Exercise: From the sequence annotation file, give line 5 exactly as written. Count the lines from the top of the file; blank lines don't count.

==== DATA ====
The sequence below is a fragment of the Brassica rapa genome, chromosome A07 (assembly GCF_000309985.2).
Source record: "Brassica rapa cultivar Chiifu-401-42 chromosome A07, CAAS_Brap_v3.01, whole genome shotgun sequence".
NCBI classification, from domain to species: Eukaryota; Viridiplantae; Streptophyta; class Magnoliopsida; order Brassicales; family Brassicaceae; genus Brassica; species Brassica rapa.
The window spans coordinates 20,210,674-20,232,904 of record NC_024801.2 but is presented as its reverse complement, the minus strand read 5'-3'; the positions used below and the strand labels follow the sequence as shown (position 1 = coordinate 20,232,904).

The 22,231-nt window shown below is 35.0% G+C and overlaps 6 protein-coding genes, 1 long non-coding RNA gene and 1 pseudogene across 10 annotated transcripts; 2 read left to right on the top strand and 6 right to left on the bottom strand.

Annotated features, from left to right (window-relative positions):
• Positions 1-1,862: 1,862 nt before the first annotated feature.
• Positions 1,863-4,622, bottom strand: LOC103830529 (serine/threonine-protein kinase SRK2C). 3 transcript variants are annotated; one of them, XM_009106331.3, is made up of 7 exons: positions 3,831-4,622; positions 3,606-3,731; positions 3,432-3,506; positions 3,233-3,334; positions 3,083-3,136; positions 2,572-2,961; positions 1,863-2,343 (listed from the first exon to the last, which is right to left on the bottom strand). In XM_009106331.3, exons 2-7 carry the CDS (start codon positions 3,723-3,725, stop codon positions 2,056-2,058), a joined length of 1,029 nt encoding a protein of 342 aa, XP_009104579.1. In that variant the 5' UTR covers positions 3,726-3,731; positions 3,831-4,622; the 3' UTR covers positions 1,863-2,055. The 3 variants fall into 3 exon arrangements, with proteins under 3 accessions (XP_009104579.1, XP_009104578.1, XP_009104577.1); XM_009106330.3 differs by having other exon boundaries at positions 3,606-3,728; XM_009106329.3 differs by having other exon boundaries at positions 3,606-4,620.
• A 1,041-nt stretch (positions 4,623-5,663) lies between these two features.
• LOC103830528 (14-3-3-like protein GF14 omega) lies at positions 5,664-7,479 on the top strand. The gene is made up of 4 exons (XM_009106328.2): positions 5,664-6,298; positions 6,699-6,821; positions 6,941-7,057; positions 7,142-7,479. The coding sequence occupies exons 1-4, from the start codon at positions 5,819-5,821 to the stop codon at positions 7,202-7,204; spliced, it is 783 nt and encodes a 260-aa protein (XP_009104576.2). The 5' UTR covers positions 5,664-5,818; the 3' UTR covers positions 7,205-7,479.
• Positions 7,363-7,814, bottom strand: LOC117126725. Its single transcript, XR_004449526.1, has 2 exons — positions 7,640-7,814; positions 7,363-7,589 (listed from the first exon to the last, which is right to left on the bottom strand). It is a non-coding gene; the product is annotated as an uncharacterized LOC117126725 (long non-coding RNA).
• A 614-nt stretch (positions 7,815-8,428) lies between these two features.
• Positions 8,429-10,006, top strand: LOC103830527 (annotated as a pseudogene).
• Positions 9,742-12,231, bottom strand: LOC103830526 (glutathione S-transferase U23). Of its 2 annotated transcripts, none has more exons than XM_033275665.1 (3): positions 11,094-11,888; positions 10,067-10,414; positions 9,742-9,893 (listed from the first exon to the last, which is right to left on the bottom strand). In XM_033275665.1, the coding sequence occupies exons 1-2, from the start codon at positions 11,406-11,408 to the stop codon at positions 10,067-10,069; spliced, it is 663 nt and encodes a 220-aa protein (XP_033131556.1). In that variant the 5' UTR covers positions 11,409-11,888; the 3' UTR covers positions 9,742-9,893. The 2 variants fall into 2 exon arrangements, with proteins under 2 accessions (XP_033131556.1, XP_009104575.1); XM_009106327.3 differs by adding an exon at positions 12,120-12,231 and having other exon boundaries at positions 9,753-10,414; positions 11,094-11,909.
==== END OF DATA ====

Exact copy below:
The 22,231-nt window shown below is 35.0% G+C and overlaps 6 protein-coding genes, 1 long non-coding RNA gene and 1 pseudogene across 10 annotated transcripts; 2 read left to right on the top strand and 6 right to left on the bottom strand.